Then waltzed me off to bed

Still clinging to your shirt.

 

  • The student might mention the dance ending and the boy unwillingly going to bed. The student might also note that even though the waltz (relationship) between the father and son is rough, that the boy still clings to it.

 

  • At this point, if it hasn’t begun to be discussed, which is fairly unrealistic, the teacher will ask about the nature of the relationship between the father and son. There might be differing views on the relationship (some might see it as an abusive one, while others might see it as a loving one).  If the conversation leads to divergent views on the relationship, the teacher can allow for the natural flow of conversation to lead the discussion, reminding the children to stay as close as possible to the text when providing the evidence for their assertions.  It might be helpful to split your class into two groups who favor similar opinions.

 

An interesting paper about how two divergent readings appeared in one teacher’s class while studying this poem is included here:

http://bcs.bedfordstmartins.com/virtualit/poetry/critical_def

ine/readrespessay.pdf

 

 

  • One of the final questions about the poem should be: Is the content of the poem enhanced or detracted by its use of form?

 

  • Some students might point out that since the poem uses trimeter and the waltz is three beats, that the poem’s form fits its content. Others might mention that a rocky relationship, if it is that, should not be portrayed in a “sing-song” rhythmic poem. Allow the discussion to continue and for student’s to make assertions and claims supported by textual evidence.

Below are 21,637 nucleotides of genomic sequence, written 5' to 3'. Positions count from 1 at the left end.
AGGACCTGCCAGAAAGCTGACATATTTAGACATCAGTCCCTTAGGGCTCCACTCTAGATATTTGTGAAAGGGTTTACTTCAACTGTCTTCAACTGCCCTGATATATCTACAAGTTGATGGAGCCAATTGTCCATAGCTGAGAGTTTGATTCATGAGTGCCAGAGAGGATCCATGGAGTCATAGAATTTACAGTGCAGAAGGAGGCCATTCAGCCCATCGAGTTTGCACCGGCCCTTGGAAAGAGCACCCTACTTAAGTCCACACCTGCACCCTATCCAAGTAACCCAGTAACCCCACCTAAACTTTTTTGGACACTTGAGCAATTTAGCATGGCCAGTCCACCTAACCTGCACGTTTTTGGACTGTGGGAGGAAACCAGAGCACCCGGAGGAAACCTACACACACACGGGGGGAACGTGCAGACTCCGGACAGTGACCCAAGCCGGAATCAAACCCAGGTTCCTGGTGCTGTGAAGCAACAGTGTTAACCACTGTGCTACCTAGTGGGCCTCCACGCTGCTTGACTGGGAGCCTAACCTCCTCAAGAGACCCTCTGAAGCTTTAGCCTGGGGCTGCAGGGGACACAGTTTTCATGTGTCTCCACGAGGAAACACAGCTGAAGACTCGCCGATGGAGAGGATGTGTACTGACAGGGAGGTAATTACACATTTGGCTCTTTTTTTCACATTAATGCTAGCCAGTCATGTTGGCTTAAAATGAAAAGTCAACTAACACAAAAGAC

• After the discussion ends, you might have the students write a position piece on the final question.

 

Poets/Poems that will be used in the Unit

 

Ten days of lessons are provided in the following pages.  If a teacher wants to shorten or lengthen the number of days in the unit, modifications are possible.   That being said, the works that are selected were done so carefully.  The unit begins with works by Emily Dickinson and Walt Whitman, considered by many to be the founders of modern poetry.  After discussing Dickinson and Whitman, the unit will move to selections by William Carlos Williams, an imagist.  Following Williams, will be close readings of Gertrude Stein and Tristan Tzara.  The end of the unit is comprised of poems written by poets that are still writing today; some of which are language poets, such as Perelman and Hejinian, and some that are conceptualists, like Magee. Each of these selections conveys how the form of the poem is more important in conveying the author’s message than the content of the poem. After careful study of different variations of modern poetry, students will be given an opportunity to write poetry in the style of one of the poets that we have studied.